January 15, 2018 | Posted by: Anton | Personal Finance
January 15, 2018
While Filipinos are not known for being wise spenders, one common trait among most is the ability to endure hardships for a better future. Arguably, the most stressful and time-consuming daily discomfort is having to go through the traffic in Metro Manila—riding a cramped commuter van, bus and/or jeepney twice a day, five days a week. This begs the question: should we go through the hassle day-by-day or should we move closer to work to solve the problem once and for all? While the latter seems more convenient, there are some things we still need to consider.
Staying at home brings up an important benefit: why spend a large percentage of your salary to live in a smaller place when you can stay back home and commute to work? It is common for Filipinos to stay in their traditional homes (even after graduating college) as it provides certain benefits such as the following:
Naturally, living at home allows us to spend time with our family, which is an invaluable perk. You can always share your daily troubles with your parents or siblings and ask for support in tough situations. Additionally, you do not have to worry about food, paying the bills (though you should stick to a household budget); and there is always someone to take care of you when you are sick.
Contributing to the family budget is long ways from paying rent, and that can save you a lot of money. Setting aside money every payday will give you a comfortable backup, giving you security when unexpected expenses arise, such as when you miss the jeepney and have to ride a taxi to the office.
As good as it sounds, living on your own comes with all the hurdles of independence—paying bills by yourself (and on time), shopping and cooking, cleaning, fixing the interior… the list goes on. If you do not feel ready for such a step, it may be wise to delay the move and stay at home while gradually assuming more responsibility. Perhaps you can take care of paying the bills or grocery shopping for a few months to get a feel of independence before going off on your own.
Whether you want to raise a family, be free of immediate commitments to relatives, or simply enjoy the single life, eventually, you need to make the move and become independent. So, what are the arguments for living independently?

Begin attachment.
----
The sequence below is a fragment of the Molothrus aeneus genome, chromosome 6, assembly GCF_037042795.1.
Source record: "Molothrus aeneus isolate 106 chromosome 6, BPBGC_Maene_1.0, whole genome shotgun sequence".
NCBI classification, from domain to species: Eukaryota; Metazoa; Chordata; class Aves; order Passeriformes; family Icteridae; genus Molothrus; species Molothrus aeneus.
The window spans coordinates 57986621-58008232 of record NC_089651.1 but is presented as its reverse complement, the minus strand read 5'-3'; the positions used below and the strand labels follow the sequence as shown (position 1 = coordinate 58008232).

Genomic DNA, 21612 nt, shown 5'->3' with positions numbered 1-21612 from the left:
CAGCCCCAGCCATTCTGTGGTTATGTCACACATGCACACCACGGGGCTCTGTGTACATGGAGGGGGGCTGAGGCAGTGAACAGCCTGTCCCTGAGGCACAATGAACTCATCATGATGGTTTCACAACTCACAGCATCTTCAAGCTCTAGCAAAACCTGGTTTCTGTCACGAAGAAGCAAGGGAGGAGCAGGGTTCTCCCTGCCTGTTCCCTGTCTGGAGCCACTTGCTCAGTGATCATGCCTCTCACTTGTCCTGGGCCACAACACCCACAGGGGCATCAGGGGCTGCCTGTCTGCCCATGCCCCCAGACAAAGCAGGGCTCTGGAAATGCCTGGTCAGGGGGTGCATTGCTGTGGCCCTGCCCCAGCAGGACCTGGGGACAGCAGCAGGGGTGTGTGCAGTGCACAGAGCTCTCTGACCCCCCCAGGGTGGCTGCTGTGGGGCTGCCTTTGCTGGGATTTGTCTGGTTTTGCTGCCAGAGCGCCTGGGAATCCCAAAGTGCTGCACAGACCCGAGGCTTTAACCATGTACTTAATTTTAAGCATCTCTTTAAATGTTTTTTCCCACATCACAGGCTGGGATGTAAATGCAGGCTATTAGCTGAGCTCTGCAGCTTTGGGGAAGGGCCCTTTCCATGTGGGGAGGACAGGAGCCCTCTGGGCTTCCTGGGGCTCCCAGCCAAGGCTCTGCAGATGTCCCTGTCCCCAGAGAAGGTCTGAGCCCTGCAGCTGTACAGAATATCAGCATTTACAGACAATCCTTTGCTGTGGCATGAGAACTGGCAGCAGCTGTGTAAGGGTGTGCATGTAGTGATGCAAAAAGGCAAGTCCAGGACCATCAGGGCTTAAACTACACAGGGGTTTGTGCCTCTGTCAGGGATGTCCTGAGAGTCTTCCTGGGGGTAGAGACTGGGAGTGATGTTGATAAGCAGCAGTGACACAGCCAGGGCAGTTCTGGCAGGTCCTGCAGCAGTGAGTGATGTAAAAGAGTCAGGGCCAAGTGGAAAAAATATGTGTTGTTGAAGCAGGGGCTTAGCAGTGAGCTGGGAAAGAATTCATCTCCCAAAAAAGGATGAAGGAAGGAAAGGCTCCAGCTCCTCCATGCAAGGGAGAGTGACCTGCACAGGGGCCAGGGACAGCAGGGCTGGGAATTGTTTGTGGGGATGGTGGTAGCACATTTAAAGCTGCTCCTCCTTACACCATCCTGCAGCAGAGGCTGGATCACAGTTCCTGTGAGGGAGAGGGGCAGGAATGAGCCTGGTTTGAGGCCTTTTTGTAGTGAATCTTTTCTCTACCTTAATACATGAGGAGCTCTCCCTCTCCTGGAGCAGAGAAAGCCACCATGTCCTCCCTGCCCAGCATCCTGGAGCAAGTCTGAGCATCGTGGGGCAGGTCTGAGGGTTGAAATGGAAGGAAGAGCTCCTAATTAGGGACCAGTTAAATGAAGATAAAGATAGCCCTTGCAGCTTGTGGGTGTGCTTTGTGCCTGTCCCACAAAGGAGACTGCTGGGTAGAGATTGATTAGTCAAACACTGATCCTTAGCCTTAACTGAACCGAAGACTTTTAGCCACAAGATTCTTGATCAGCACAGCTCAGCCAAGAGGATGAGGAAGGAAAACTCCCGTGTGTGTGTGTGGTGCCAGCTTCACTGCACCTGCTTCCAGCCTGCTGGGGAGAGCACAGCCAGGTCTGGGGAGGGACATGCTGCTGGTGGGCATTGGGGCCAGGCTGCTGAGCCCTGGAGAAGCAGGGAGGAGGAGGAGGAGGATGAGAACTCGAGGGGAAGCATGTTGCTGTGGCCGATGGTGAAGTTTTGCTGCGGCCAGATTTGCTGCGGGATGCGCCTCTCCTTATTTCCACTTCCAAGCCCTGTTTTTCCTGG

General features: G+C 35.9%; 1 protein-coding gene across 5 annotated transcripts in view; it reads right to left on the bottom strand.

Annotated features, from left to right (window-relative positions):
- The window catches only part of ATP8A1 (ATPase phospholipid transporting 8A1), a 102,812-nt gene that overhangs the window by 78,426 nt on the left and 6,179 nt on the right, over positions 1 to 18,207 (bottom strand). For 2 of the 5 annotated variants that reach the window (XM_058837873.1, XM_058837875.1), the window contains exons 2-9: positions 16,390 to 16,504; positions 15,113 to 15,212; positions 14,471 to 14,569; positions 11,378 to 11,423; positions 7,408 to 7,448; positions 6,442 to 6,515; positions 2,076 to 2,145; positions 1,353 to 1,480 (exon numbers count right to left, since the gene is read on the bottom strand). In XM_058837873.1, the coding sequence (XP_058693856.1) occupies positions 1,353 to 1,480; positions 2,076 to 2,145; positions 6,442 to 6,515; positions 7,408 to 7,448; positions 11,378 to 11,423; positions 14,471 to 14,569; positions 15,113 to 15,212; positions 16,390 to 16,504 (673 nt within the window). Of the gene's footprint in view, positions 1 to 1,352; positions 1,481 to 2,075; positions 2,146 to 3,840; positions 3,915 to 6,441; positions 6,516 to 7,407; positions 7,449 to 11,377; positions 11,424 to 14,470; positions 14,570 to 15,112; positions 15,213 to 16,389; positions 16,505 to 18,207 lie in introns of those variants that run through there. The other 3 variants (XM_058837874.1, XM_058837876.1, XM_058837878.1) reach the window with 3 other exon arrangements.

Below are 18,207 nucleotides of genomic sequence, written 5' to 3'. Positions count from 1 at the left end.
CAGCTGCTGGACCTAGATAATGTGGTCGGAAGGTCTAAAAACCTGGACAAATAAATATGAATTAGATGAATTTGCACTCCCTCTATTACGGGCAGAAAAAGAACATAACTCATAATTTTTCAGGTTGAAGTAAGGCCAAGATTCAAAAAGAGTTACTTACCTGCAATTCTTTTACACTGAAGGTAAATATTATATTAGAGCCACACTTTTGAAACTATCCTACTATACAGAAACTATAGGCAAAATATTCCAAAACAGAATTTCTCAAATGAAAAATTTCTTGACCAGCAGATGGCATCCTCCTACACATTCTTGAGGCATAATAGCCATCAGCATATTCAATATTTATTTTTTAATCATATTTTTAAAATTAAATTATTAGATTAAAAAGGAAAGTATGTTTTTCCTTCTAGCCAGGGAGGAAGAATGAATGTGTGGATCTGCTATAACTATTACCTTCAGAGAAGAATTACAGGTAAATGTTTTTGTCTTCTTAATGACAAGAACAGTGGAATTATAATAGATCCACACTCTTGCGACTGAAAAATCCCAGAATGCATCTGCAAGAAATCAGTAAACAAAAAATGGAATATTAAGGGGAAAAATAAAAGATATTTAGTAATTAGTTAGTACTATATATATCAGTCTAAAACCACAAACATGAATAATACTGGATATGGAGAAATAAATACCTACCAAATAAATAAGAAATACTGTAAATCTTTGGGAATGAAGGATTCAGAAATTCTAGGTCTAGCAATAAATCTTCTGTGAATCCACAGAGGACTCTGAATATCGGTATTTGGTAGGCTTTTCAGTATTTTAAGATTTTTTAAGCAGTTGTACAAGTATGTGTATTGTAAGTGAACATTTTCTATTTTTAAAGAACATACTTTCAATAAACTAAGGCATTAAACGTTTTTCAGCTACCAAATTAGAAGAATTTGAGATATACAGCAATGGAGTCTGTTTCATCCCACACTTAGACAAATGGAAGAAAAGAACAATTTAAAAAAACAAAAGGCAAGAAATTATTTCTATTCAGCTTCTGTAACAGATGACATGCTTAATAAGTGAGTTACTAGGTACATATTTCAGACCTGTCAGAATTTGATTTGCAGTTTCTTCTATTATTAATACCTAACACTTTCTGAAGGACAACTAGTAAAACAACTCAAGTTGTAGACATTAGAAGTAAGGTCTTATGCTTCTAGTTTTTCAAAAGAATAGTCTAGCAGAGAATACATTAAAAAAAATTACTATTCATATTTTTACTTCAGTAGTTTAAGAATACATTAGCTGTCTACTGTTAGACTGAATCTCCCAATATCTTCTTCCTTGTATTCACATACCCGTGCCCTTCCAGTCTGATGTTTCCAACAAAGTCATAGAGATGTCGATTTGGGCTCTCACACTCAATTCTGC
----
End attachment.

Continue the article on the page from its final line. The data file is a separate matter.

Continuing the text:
Arguably, the biggest advantage is that moving closer to the office removes the need to commute, with all the negatives surrounding it. Walking to work leads to more sleep, less stress, zero costs and no risks to get your pockets picked in a jeepney or any other transport vehicle. (Check out our earlier article for more details on how much you are losing while commuting here.) It also drastically reduces the uncertainty of the time it takes you to get to work, allowing for a dependable planning of your day.
A picture some of us are painfully familiar with. Source: @onderseljuk
Moving out of the comfort of living with relatives marks a new beginning in your life—you get to experience the real world, with all the good and bad. Whether you realize it or not, it will make you a more responsible and mature young professional.
So then, which one is better? You can check the table below for a summary of the items discussed above.
Personally, I think staying with your parents is a great short-term option to save up and move out once you can afford it. Let’s face it—sooner or later all of us need to take that step.
In the end, it is not a choice to be easily made. If you choose to move out it is also critical to decide whether to buy or rent your first home. All of us have to carefully consider every aspect of our living situation and weigh the pros and cons for ourselves.
Any thoughts or further suggestions? Please let us know by commenting below!